ACHIEVING THE SDGS, IT IS EVERYONE’S BUSINESS

Aug 8, 2017

By Roy Trivedy 

A UNIVERSAL APPROACH: WHY THE ACHIEVEMENT OF THE SUSTAINABLE DEVELOPMENT GOALS (SDGS) MUST NOT BE DONE IN ISOLATION

In 2013, a distinguished panel of prime ministers, leaders from civil society, private sector and government from across the globe provided a landmark report on the Post-2015 Development Agenda.

Supported by the United Nations, the Report of the High Level Panel assessed the progress that had been achieved on reducing global poverty after the first 13 years of the Millennium Development Goals (MDGs) and concluded that some significant milestones had been achieved:

 “…since the millennium (we) have seen the fastest reduction in poverty in human history: here are half a billion fewer people living below an international poverty line of US $1.25 a day. Child death rates have fallen by more than 30%, with about three million children’s lives saved each year compared to 2000. Deaths from malaria have fallen by one quarter. This unprecedented progress had been driven by a combination of economic growth, better policies, and the global commitment to the MDGs, which set out an inspirational rallying cry for the whole world.”

Despite the amazing successes of the MDGs, the first set of international development goals that came into effect in 2000, were generally perceived to be largely the concern of governments, official development agencies and non-governmental organisations (NGOs).

When global leaders met to agree on the Sustainable Development Goals (SDGs) in 2015, they recognised that governments and the ‘international aid system’ alone would not be able to end poverty, protect the planet and ensure that all people enjoy peace and prosperity by 2030. They recognised that the development agenda needed to be universal and not just targeted for achievement by poorer countries.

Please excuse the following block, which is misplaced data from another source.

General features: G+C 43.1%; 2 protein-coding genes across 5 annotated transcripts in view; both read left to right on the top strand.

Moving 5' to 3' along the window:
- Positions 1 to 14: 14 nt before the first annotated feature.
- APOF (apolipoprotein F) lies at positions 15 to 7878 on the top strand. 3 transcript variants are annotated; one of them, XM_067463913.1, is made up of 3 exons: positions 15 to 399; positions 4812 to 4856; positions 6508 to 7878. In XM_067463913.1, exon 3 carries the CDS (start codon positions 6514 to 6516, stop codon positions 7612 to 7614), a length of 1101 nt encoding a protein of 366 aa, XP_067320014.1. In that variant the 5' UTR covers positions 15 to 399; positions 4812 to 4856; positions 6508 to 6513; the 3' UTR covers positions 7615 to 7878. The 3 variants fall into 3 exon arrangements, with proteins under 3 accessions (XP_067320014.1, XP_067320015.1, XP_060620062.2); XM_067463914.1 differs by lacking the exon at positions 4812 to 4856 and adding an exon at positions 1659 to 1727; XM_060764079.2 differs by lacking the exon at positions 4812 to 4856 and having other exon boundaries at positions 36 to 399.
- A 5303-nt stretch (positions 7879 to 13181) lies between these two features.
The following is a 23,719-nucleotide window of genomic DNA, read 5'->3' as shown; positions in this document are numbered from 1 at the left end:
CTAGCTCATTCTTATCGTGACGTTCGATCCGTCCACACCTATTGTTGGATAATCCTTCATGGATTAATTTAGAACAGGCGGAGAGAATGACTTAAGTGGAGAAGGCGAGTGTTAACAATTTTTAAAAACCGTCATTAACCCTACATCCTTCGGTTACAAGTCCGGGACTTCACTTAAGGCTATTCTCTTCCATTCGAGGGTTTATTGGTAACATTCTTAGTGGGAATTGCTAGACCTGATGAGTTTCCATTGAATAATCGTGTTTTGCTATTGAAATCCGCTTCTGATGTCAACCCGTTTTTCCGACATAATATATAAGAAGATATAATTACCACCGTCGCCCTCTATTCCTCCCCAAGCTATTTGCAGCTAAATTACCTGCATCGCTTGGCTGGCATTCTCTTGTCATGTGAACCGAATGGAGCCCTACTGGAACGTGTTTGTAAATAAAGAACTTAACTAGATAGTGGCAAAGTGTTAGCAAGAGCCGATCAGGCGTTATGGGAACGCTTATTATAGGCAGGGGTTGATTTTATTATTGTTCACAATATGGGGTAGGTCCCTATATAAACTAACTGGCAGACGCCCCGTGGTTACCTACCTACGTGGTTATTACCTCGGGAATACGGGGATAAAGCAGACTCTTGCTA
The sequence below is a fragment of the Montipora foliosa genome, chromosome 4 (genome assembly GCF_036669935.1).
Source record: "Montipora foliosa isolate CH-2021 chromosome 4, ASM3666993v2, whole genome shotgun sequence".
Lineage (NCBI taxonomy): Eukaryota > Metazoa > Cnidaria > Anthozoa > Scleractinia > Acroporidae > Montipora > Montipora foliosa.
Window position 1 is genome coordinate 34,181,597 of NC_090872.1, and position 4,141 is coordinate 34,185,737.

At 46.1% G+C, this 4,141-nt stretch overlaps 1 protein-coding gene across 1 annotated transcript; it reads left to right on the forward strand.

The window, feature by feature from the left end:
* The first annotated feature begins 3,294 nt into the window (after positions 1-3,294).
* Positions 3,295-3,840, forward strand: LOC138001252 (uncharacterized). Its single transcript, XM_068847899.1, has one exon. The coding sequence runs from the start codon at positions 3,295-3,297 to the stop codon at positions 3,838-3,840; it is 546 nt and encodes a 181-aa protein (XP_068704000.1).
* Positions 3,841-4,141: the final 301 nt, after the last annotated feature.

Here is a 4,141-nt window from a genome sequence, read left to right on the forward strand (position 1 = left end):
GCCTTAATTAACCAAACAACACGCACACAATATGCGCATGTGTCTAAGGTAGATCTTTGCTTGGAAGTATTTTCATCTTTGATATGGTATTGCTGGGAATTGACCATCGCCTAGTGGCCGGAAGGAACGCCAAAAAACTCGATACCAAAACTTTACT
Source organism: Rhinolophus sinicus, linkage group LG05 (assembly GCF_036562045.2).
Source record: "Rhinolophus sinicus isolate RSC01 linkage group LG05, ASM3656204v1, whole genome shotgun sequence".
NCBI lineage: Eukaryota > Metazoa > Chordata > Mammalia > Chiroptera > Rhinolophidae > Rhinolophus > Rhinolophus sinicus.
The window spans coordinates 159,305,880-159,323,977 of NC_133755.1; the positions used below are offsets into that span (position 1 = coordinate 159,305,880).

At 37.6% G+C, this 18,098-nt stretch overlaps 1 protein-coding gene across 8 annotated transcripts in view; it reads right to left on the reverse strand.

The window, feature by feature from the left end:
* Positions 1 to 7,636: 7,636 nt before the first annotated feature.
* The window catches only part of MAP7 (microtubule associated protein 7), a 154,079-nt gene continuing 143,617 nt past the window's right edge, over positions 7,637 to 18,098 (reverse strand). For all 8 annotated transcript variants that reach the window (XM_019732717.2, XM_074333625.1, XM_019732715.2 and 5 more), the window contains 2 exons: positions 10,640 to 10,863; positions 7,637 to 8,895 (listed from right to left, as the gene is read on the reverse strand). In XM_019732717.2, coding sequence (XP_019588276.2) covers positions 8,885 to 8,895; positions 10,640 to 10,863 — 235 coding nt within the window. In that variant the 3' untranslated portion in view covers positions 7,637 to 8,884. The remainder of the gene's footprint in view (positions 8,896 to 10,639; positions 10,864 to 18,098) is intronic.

A significant ‘transformative shift’ needed to underpin the Global Goals and this required the construction of a new set of partnerships involving governments (national and local) working with the business community, academia, private philanthropy, as well as people living in poverty, civil society and traditionally marginalised groups. Multilateral organisations and others were also challenged to lead the way to remove the barriers that hold people back and end inequality of opportunity that blights the lives of many people at local, national and international levels.

As we reach the second anniversary since the launch of the SDGs, how are these new partnerships being forged and how is progress being achieved?

This essay argues action needs to be taken on two main fronts:

  1. Governments, organisations and institutions worldwide need to make consistent and concerted efforts to integrate the SDGs in their plans and operations. It looks at what has been achieved so far.
  2. Leading businesses need to embrace the SDGs globally. Many global businesses are already doing this, we analyse some of the leading initiatives and look at how businesses and communities in Papua New Guinea, which achieved none of the MDGs, are working together to achieve the SDGs. 

Read more on http://impakter.com/achieving-sustainable-business/

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